His son, King Maha Vajiralongkorn, who claimed the throne in 2016 and was crowned in May 2019, does not have the same moral authority. Due to the multiple situations that qualify as offensive to the monarch, the press cannot even report contextual data about the Thai monarch.
Experts say that until this massive protest, demands for reform of the monarchy were made only by extremist groups. Now the protesters are changing the game and talking publicly and openly about such issues.
“The protests in Thailand are historic because this is the first time in Thailand’s history that demonstrators have called for such reforms,” said Paul Chambers, a lecturer and special adviser at the ASEAN Center for Community Studies at Naresuan University.
“It is important to understand that from now on, the reform of the monarchy will be an increasingly valid demand among Thai demonstrators.”
Observers say this is a crucial time for Thailand. Requests to reform the monarchy could attract large numbers of protesters, and too much pressure could provoke a violent backlash or military repression, which could eventually serve to further support the move.
In July, Prime Minister Prayut said he was “concerned and concerned about the move” and warned protesters that he was breaking the law by violating the monarchy.
“I am with children, young people and university students and I also share their parents’ care for them. But there must be vigilance about the violations, I think people will not tolerate and allow such an incident to happen again. ” said the prime minister about the protests.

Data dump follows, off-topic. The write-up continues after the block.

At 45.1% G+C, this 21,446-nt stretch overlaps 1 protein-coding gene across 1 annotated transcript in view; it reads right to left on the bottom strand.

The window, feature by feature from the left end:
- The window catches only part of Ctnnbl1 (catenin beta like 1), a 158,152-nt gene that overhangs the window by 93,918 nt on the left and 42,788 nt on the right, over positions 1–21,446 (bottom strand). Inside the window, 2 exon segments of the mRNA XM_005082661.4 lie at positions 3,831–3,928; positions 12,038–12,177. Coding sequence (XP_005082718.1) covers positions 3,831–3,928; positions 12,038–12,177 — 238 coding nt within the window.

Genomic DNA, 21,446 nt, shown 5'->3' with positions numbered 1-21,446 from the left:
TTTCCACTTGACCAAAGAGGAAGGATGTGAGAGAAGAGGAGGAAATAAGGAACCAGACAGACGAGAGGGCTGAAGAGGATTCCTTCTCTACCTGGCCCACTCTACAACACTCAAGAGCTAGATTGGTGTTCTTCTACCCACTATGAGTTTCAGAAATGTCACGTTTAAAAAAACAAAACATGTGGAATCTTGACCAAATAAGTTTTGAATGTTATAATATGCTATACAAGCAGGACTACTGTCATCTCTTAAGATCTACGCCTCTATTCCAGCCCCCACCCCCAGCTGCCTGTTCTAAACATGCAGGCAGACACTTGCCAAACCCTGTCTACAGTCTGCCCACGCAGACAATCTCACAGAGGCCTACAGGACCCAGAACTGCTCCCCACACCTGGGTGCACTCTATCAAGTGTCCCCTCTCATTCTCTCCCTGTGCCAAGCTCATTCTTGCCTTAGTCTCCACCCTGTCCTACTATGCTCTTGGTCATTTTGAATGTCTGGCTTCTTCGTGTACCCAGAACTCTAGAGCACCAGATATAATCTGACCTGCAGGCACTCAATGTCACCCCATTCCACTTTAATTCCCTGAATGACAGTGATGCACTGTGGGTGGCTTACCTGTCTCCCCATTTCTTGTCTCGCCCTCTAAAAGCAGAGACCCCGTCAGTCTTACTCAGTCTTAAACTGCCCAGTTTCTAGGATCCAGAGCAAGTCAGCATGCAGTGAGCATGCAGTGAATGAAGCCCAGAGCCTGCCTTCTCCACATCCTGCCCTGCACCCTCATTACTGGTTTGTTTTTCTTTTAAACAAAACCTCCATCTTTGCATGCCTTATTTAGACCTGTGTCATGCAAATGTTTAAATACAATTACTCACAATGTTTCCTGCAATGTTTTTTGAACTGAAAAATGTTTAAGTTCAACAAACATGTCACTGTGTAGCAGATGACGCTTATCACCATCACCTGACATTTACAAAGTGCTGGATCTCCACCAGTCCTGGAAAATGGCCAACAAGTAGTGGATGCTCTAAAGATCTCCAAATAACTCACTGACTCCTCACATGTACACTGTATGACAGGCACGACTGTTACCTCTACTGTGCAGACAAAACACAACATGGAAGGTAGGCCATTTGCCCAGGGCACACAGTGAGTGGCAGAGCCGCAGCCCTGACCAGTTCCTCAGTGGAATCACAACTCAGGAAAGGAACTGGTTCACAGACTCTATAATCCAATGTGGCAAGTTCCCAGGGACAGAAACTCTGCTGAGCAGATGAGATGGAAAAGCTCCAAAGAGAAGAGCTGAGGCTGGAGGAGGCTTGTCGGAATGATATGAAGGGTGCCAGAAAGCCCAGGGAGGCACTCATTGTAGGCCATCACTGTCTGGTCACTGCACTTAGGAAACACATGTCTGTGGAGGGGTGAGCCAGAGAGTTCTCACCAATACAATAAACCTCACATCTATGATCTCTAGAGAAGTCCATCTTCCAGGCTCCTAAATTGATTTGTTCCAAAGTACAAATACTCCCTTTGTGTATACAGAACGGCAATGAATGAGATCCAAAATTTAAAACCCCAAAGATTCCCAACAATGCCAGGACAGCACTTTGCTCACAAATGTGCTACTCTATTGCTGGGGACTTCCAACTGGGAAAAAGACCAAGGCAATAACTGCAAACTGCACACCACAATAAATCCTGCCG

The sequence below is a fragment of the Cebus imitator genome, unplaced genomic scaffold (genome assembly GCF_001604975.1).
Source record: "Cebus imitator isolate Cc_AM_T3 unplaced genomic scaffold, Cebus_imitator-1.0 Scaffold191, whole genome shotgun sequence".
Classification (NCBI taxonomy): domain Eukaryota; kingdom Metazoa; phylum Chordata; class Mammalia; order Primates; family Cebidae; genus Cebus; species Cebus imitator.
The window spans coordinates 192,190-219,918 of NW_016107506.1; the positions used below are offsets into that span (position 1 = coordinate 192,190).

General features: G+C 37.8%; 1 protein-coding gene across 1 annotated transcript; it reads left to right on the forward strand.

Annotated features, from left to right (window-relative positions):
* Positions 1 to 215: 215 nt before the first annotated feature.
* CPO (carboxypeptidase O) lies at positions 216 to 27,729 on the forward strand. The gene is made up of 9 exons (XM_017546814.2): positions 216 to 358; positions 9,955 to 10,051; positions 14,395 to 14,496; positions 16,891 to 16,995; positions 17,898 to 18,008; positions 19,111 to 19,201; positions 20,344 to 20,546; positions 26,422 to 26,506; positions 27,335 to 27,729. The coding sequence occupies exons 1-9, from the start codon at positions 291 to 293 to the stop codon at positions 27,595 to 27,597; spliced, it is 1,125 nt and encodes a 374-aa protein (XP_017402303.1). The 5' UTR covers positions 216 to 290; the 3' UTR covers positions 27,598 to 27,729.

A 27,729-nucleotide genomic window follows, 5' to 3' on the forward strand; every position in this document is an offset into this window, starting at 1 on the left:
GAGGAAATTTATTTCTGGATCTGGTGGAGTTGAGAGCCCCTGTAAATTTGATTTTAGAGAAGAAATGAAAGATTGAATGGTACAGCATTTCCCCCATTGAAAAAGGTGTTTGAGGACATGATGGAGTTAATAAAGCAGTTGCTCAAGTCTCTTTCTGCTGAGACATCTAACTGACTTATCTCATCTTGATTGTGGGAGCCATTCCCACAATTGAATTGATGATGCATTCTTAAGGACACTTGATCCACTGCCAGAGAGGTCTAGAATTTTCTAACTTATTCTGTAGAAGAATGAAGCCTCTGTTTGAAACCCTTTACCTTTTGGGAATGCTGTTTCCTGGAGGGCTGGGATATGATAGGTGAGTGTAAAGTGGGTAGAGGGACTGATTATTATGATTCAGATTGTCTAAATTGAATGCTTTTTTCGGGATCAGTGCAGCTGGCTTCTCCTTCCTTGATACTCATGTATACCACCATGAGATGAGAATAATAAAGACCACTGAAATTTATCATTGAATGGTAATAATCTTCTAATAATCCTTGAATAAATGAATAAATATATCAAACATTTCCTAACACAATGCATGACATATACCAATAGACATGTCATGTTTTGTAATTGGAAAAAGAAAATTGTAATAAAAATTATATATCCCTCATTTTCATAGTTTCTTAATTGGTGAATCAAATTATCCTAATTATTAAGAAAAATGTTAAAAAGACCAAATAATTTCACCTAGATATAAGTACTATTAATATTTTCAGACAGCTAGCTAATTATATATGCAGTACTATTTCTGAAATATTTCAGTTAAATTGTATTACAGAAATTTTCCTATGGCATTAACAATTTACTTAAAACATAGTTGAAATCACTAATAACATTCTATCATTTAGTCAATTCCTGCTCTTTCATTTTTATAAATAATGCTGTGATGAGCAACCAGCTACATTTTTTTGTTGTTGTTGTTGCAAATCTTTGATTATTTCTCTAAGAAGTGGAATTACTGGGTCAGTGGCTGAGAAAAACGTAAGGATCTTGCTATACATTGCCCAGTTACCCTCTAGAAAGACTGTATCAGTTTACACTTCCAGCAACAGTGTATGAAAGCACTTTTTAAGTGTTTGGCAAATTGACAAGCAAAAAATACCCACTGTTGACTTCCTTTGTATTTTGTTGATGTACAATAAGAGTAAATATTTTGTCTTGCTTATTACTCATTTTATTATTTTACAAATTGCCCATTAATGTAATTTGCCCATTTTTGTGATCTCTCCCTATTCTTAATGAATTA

Although no protesters have been arrested for charges against the monarchy, at least two protest leaders – Nampa and Parit Chiwarak, the main leader of the Thai Students’ Union – have been arrested on other charges and later released.
Protesters’ anger has been fueled by a multitude of injustices: from military takeover, a prolonged state of emergency due to the coronavirus – which they say is used to stifle political opposition and free speech – to a declining economy that offers them prospects. little work, as well as the disappearance of democracy activists living in exile.
Organizers of the protests, a coalition of student groups called Free People, called for an end to the military dictatorship and government that was not elected by the people on Sunday. The abrupt transfer of power in 2014 was the 12th time the military has taken over Thailand since it became a constitutional monarchy in 1932.
Protesters shouted “dictatorship must be destroyed” and “democracy will prosper” and called on the authorities to stop intimidating those taking to the streets to exercise their democratic rights.
In the 2019 elections, young people left their mark and voted for new, progressive, pro-democracy parties. However, their efforts to refresh the political scene were thwarted in part by a military-designed constitution that allowed generals to rule the Senate, led by an unelected prime minister.
While the ruling military coalition has vowed to restore order in the nation shaken by decades of coups and political crises, many in the country believe the Prayut government has done very little to improve the economic outlook, restore democracy or to give confidence to the people.